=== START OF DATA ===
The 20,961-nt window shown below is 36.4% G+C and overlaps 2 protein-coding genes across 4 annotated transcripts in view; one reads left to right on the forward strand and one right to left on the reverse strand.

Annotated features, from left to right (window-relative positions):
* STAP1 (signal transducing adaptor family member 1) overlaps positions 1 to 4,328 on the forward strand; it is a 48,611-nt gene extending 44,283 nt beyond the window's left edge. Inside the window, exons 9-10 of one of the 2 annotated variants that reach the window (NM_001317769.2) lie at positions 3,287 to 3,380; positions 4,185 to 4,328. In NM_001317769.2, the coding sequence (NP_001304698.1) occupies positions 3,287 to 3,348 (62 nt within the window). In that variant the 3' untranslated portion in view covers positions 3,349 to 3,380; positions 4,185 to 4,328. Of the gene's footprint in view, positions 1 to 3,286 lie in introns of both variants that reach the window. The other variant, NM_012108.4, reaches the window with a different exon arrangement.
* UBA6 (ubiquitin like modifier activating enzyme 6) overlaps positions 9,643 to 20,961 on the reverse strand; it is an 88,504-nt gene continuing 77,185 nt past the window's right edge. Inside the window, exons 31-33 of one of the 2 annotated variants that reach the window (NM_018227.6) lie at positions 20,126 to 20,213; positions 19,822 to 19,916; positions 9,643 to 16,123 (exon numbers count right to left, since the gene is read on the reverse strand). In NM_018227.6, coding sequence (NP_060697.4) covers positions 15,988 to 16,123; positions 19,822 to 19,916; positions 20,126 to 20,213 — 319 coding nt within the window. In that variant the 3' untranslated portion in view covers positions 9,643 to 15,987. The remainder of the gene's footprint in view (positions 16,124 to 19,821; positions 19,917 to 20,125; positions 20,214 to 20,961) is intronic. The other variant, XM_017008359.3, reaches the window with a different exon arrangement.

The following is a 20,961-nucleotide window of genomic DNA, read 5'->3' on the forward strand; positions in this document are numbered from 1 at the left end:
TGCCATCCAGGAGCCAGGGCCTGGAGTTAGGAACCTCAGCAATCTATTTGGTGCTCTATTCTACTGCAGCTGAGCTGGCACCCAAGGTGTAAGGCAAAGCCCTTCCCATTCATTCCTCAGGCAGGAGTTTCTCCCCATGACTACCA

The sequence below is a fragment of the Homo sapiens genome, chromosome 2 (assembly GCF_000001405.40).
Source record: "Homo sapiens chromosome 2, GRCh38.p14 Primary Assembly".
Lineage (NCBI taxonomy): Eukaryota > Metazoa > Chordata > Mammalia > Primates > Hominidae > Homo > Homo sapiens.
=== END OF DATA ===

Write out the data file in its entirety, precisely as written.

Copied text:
The 20,961-nt window shown below is 36.4% G+C and overlaps 2 protein-coding genes across 4 annotated transcripts in view; one reads left to right on the forward strand and one right to left on the reverse strand.

Annotated features, from left to right (window-relative positions):
* STAP1 (signal transducing adaptor family member 1) overlaps positions 1 to 4,328 on the forward strand; it is a 48,611-nt gene extending 44,283 nt beyond the window's left edge. Inside the window, exons 9-10 of one of the 2 annotated variants that reach the window (NM_001317769.2) lie at positions 3,287 to 3,380; positions 4,185 to 4,328. In NM_001317769.2, the coding sequence (NP_001304698.1) occupies positions 3,287 to 3,348 (62 nt within the window). In that variant the 3' untranslated portion in view covers positions 3,349 to 3,380; positions 4,185 to 4,328. Of the gene's footprint in view, positions 1 to 3,286 lie in introns of both variants that reach the window. The other variant, NM_012108.4, reaches the window with a different exon arrangement.
* UBA6 (ubiquitin like modifier activating enzyme 6) overlaps positions 9,643 to 20,961 on the reverse strand; it is an 88,504-nt gene continuing 77,185 nt past the window's right edge. Inside the window, exons 31-33 of one of the 2 annotated variants that reach the window (NM_018227.6) lie at positions 20,126 to 20,213; positions 19,822 to 19,916; positions 9,643 to 16,123 (exon numbers count right to left, since the gene is read on the reverse strand). In NM_018227.6, coding sequence (NP_060697.4) covers positions 15,988 to 16,123; positions 19,822 to 19,916; positions 20,126 to 20,213 — 319 coding nt within the window. In that variant the 3' untranslated portion in view covers positions 9,643 to 15,987. The remainder of the gene's footprint in view (positions 16,124 to 19,821; positions 19,917 to 20,125; positions 20,214 to 20,961) is intronic. The other variant, XM_017008359.3, reaches the window with a different exon arrangement.

The following is a 20,961-nucleotide window of genomic DNA, read 5'->3' on the forward strand; positions in this document are numbered from 1 at the left end:
TGCCATCCAGGAGCCAGGGCCTGGAGTTAGGAACCTCAGCAATCTATTTGGTGCTCTATTCTACTGCAGCTGAGCTGGCACCCAAGGTGTAAGGCAAAGCCCTTCCCATTCATTCCTCAGGCAGGAGTTTCTCCCCATGACTACCA

The sequence below is a fragment of the Homo sapiens genome, chromosome 2 (assembly GCF_000001405.40).
Source record: "Homo sapiens chromosome 2, GRCh38.p14 Primary Assembly".
Lineage (NCBI taxonomy): Eukaryota > Metazoa > Chordata > Mammalia > Primates > Hominidae > Homo > Homo sapiens.